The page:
Back in the ancient times when I was first published, a question I frequently got at author events was whether I did my writing on a computer. Something about that query hinted that the person asking the question hoped that, if one somehow picked the right gizmo, it would function as the magic wand and one would be a successful writer.
I was always quick to disabuse aspiring writers of that notion. My answer was usually along these lines:
Hey, it doesn’t matter what tools you use. What matters is that you write. Get those ideas out of your head and onto paper, computer screen, whatever.
An aside – best advice I ever heard came from Edgar-award-winning author Julie Smith: Don’t get it right, get it written.
Still, it’s great to have the tools of the trade. Updated tools, if that’s what you want.
I’ve always used pen, pencil, and paper. Still do. Though more about that later. I am old enough that for me, graduating from a manual typewriter to a correcting electric typewriter was a big honking deal. And when I finally got a computer, well! Dual disk drive and those big five-inch floppy disks. That was an even bigger deal. No more retyping pages over and over and over again when I made changes to the manuscript.
Then there was that dot matrix printer, the one that had strips and sprockets on both sides of the page. The pages had to be separated and the strips torn off. Those were the days!
At the time, I had a rotund gray cat named Gus. He thought it was great fun to raid the wastebasket and festoon the apartment with all those strips. I mean, the whole apartment. Out of the office, down the hall, and all over the living room.
Getting the laser printer was a step up, even if it did take up a lot of space and I could barely lift the damn thing.
How things changed over the years. The huge desktop and monitor gave way to the smaller desktop and the flatscreen monitor. Eventually came the leap to the laptop. Which certainly freed up more space on my desk.
When the laser printer died of old age, I replaced it with an inkjet. Much smaller, and I could lift it without straining my back. Even the inkjet that I replaced a couple of years back was much heavier than the one I have now.
Those big floppies became smaller disks. Then came the hard drive, with lots of space. Flash drives! Nowadays, there’s the cloud – iCloud, Dropbox, Microsoft OneDrive.
Back in July 2019, I was walking down a sidewalk in front of the Oakland Main Library. Uneven sidewalk, and next thing I knew, I was face down on the pavement. I drove myself to Kaiser, more concerned about the skin scraped off the palms of both hands than I was about the increasing pain in my left arm. Sure enough, I’d fractured my wrist. Six weeks in a cast and two of those in a sling. I had a book due in September.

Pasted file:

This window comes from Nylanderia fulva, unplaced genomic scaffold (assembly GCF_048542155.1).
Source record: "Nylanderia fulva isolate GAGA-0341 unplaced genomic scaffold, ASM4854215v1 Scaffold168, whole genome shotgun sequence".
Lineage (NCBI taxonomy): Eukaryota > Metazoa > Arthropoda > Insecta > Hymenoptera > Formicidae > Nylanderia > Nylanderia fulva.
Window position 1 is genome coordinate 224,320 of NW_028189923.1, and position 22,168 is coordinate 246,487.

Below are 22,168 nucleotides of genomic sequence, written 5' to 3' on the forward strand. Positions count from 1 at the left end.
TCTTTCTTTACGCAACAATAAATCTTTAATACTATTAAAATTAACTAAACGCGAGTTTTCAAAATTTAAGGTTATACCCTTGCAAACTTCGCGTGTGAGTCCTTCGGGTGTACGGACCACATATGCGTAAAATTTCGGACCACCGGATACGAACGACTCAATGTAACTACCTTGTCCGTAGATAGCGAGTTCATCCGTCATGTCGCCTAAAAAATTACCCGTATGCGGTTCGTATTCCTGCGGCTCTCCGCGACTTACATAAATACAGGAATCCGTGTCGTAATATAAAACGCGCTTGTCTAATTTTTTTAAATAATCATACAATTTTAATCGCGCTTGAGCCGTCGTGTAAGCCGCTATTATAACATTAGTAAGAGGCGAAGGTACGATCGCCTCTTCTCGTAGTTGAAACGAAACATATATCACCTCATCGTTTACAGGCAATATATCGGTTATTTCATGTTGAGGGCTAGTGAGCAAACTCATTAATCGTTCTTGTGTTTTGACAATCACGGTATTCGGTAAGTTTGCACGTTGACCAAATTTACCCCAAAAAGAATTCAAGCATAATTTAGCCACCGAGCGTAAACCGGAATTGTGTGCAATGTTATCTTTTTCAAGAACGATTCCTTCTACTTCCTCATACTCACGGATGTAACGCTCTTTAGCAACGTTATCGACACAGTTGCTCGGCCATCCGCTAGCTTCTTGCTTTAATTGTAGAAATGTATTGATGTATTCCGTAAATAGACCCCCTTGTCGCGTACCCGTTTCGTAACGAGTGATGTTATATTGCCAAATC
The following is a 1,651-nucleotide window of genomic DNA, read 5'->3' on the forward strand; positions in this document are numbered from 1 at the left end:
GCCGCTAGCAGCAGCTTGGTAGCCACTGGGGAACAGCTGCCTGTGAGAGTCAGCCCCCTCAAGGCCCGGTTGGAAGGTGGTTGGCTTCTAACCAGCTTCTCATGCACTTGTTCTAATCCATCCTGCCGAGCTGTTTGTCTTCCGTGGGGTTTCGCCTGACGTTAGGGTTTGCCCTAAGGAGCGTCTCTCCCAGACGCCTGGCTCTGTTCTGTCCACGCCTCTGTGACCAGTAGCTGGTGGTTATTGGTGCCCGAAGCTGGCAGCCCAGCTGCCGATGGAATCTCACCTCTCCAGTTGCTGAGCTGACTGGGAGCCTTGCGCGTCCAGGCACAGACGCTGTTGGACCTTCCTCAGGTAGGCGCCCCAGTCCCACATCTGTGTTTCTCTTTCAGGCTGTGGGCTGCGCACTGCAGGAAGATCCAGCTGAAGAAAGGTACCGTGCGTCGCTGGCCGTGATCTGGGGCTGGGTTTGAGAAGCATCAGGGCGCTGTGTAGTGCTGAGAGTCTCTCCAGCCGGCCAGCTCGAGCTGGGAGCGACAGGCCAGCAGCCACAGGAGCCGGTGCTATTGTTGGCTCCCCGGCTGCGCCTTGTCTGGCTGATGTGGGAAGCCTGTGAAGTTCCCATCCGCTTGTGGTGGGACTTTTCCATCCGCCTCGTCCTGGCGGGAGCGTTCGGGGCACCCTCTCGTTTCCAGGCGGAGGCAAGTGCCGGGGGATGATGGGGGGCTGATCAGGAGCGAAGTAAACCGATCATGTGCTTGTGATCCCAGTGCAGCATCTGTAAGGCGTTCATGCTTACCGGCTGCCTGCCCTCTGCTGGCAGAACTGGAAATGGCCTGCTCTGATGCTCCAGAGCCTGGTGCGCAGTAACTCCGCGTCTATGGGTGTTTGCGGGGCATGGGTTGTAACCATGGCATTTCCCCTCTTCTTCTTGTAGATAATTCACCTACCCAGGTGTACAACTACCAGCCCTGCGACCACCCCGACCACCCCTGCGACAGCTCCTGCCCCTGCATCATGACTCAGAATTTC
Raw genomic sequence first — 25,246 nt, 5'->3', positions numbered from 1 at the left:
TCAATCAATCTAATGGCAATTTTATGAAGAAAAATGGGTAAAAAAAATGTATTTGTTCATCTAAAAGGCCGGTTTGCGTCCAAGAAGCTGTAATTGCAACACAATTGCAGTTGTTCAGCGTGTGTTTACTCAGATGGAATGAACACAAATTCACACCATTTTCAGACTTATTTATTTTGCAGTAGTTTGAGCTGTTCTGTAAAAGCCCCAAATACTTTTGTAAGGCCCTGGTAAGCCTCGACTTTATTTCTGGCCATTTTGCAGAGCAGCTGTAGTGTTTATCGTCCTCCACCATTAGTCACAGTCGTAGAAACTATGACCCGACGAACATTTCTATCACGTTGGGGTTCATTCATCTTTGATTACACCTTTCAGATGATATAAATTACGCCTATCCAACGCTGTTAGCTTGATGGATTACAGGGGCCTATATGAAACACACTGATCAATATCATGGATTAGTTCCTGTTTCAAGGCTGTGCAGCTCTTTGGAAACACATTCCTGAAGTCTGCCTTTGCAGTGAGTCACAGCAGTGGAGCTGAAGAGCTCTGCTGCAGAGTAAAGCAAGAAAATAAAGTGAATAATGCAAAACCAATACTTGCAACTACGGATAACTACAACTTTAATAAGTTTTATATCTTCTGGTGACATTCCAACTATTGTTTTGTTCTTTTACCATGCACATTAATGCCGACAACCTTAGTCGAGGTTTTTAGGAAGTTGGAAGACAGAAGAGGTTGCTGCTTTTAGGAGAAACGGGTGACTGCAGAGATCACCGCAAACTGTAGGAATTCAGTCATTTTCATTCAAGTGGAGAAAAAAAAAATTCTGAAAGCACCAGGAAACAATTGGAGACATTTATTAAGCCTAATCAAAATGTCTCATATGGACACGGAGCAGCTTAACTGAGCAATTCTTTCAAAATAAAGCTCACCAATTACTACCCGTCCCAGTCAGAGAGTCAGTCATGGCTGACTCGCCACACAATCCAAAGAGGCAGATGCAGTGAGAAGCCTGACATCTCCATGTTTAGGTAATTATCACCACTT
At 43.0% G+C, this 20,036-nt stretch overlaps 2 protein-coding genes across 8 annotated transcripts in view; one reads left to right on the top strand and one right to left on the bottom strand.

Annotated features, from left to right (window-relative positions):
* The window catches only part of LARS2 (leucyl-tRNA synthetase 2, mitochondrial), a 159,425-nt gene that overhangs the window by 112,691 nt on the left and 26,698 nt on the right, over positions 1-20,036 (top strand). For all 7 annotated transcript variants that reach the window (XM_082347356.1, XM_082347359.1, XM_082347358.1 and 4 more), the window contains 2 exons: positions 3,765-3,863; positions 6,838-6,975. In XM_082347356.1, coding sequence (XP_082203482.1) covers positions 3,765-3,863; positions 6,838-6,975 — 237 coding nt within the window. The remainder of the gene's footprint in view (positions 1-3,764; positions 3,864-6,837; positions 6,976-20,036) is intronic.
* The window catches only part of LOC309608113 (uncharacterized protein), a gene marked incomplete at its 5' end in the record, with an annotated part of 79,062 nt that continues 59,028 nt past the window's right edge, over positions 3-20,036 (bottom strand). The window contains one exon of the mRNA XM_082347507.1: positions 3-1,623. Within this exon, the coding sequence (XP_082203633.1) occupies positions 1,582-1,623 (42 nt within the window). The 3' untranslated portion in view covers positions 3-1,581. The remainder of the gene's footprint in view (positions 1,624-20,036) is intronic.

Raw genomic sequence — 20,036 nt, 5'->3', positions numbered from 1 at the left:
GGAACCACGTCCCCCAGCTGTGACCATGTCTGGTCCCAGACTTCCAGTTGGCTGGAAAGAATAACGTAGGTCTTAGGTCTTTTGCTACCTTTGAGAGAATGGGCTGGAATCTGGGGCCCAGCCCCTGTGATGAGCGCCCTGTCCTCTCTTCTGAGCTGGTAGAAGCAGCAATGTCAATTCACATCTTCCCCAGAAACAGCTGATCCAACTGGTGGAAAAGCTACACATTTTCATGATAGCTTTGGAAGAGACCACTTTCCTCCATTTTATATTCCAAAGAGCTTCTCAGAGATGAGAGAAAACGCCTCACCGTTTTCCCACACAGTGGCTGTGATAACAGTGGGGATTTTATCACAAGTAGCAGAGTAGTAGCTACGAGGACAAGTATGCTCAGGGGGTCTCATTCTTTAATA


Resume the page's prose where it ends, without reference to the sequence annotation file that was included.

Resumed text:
I’d never learned the Dragon software, where one speaks into a mike and the voice translates into words on the computer. Microsoft Word has a similar function but it needs training and I don’t have the patience for that, particularly when I’m on deadline. I wound up dictating lots of notes into my iPhone, finding the voice recognition to be much better. Hello, Siri! But I found out that dictating a work of fiction doesn’t work very well for me. I am definitely a fingers-on-keyboard writer.
These days, I’m writing away from home, more than I used to. Even at home, I frequently get away from my desk in the office to camp out on the sofa, with my laptop, lap desk, and my black cat Clio, who doesn’t understand why she can’t get on my lap.
I also have two terrific tools that work at home or away. The Microsoft Surface Go is my baby computer. It’s a small tablet with a cover that’s also a keyboard. The only problem is that I use a separate ergonomic keyboard at home and on my Go, I’m forever hitting that Caps Lock key.
My other favorite tool is a ReMarkable 2. It’s a tablet with a stylus. I can write in longhand on the screen and can even erase what I’ve written. I can send something from the big computer to the ReM2 and edit in longhand. I can sketch out the street map of my fictional town and draw a chart or diagram to show how characters, plot points, and settings are linked.
It’s a 21st-century update of my trusty lined notebook and pen. I love it and find it quite useful, using it at home and when traveling.
It’s always about the writing, of course. But the tools of the trade can really make it so much better.
The rights to the four most recent Jeri Howard books (Bit Player, Cold Trail, Water Signs and The Devil Close Behind) reverted to me when Perseverance Press closed its doors in the summer of 2021. As a tool of the trade to increase sales, I’ve have just republished those four ebooks with new covers that mesh with the nine previous books. Plus a box set, The Jeri Howard Anthology, Books 10-13.
Now if I can just get cracking and finish Jeri Howard #14, The Things We Keep!